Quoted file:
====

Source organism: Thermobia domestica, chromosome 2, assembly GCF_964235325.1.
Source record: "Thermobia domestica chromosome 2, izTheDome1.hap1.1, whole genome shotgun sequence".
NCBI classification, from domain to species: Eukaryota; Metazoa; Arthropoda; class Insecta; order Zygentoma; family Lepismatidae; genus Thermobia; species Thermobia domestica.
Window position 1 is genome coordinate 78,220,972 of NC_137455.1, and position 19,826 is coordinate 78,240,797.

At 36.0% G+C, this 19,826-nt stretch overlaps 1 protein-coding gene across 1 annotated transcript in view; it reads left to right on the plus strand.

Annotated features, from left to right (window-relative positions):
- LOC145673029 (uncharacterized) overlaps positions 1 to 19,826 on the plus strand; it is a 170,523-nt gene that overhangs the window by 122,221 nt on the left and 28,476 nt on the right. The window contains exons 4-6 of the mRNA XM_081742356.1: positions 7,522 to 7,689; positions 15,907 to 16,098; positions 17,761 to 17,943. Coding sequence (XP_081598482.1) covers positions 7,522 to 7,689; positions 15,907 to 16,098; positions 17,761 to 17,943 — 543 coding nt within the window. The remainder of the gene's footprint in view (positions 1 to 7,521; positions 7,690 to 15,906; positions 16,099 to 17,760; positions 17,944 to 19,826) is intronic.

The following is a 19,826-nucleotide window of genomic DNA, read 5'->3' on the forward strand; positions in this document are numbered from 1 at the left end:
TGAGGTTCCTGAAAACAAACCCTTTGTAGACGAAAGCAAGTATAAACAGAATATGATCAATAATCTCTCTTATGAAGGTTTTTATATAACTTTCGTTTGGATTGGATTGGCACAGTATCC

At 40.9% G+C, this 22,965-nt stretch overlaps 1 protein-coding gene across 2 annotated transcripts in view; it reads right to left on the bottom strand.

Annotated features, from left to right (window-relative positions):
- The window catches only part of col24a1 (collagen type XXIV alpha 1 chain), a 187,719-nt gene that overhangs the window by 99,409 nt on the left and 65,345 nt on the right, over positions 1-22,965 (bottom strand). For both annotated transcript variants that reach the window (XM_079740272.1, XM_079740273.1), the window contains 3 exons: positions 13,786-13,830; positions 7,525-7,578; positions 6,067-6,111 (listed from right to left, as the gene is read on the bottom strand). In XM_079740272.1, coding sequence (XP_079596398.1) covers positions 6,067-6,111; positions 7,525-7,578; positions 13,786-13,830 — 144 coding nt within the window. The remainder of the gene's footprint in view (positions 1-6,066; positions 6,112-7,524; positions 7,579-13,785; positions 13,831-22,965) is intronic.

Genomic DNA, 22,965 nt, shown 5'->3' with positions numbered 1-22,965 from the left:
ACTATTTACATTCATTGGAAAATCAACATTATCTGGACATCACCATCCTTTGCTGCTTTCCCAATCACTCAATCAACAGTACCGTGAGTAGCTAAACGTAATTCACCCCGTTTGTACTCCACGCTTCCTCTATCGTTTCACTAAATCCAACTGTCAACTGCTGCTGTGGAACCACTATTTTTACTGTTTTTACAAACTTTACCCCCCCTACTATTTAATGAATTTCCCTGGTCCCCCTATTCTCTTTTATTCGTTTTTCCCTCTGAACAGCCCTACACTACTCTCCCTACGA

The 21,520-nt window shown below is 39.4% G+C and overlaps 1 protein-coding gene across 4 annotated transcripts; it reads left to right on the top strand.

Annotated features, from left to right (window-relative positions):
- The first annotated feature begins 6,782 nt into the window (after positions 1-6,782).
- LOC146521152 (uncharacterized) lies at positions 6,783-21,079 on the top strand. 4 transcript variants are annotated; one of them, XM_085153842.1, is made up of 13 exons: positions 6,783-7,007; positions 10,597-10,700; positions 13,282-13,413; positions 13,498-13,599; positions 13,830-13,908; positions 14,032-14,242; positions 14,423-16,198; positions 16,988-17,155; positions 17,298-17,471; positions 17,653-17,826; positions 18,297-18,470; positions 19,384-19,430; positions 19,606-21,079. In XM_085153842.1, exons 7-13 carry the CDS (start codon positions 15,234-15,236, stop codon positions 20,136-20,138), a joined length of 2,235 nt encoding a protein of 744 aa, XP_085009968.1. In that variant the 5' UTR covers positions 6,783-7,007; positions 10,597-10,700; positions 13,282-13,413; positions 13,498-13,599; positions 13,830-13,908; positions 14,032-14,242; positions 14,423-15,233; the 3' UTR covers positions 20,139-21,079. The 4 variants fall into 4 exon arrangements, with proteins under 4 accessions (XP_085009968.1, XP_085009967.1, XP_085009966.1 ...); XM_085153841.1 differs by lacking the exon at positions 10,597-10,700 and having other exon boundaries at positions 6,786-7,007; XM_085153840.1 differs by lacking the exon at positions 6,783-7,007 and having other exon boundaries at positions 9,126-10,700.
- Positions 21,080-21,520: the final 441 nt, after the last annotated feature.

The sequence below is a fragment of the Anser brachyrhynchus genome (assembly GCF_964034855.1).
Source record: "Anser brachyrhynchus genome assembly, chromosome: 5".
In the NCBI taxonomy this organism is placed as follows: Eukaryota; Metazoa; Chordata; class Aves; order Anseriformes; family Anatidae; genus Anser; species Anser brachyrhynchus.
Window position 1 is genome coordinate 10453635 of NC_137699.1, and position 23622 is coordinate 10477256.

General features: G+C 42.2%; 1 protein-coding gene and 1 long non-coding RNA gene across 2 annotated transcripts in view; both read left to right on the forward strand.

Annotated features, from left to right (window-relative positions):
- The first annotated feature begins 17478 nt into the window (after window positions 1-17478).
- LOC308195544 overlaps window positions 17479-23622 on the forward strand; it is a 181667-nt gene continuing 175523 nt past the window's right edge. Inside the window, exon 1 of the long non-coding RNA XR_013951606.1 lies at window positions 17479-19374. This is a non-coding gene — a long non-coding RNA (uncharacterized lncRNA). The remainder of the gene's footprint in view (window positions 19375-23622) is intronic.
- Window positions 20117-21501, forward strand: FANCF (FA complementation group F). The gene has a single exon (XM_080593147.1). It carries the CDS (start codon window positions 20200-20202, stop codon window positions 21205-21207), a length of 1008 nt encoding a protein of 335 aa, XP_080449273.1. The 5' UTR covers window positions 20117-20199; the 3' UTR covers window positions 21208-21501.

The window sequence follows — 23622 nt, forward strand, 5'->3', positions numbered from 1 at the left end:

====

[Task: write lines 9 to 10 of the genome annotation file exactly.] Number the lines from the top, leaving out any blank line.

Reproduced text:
TGAGGTTCCTGAAAACAAACCCTTTGTAGACGAAAGCAAGTATAAACAGAATATGATCAATAATCTCTCTTATGAAGGTTTTTATATAACTTTCGTTTGGATTGGATTGGCACAGTATCC

At 40.9% G+C, this 22,965-nt stretch overlaps 1 protein-coding gene across 2 annotated transcripts in view; it reads right to left on the bottom strand.